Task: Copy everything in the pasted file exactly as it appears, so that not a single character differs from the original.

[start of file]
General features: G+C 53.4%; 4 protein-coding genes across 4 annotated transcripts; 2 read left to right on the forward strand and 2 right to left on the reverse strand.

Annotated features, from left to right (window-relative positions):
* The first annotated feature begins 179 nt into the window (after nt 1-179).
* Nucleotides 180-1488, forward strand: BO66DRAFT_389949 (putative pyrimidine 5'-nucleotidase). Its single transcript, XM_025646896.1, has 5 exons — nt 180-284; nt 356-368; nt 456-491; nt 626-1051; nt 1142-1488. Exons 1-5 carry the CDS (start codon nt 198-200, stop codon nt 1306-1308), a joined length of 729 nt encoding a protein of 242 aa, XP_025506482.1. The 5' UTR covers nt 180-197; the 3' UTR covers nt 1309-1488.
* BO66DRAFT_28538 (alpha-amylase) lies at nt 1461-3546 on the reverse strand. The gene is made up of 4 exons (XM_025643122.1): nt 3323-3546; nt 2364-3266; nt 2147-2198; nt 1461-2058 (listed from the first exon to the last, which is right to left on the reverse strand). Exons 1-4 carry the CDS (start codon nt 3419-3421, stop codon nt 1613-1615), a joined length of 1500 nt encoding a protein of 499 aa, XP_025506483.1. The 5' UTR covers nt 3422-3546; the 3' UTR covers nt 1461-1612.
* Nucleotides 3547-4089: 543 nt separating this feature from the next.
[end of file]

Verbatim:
General features: G+C 53.4%; 4 protein-coding genes across 4 annotated transcripts; 2 read left to right on the forward strand and 2 right to left on the reverse strand.

Annotated features, from left to right (window-relative positions):
* The first annotated feature begins 179 nt into the window (after nt 1-179).
* Nucleotides 180-1488, forward strand: BO66DRAFT_389949 (putative pyrimidine 5'-nucleotidase). Its single transcript, XM_025646896.1, has 5 exons — nt 180-284; nt 356-368; nt 456-491; nt 626-1051; nt 1142-1488. Exons 1-5 carry the CDS (start codon nt 198-200, stop codon nt 1306-1308), a joined length of 729 nt encoding a protein of 242 aa, XP_025506482.1. The 5' UTR covers nt 180-197; the 3' UTR covers nt 1309-1488.
* BO66DRAFT_28538 (alpha-amylase) lies at nt 1461-3546 on the reverse strand. The gene is made up of 4 exons (XM_025643122.1): nt 3323-3546; nt 2364-3266; nt 2147-2198; nt 1461-2058 (listed from the first exon to the last, which is right to left on the reverse strand). Exons 1-4 carry the CDS (start codon nt 3419-3421, stop codon nt 1613-1615), a joined length of 1500 nt encoding a protein of 499 aa, XP_025506483.1. The 5' UTR covers nt 3422-3546; the 3' UTR covers nt 1461-1612.
* Nucleotides 3547-4089: 543 nt separating this feature from the next.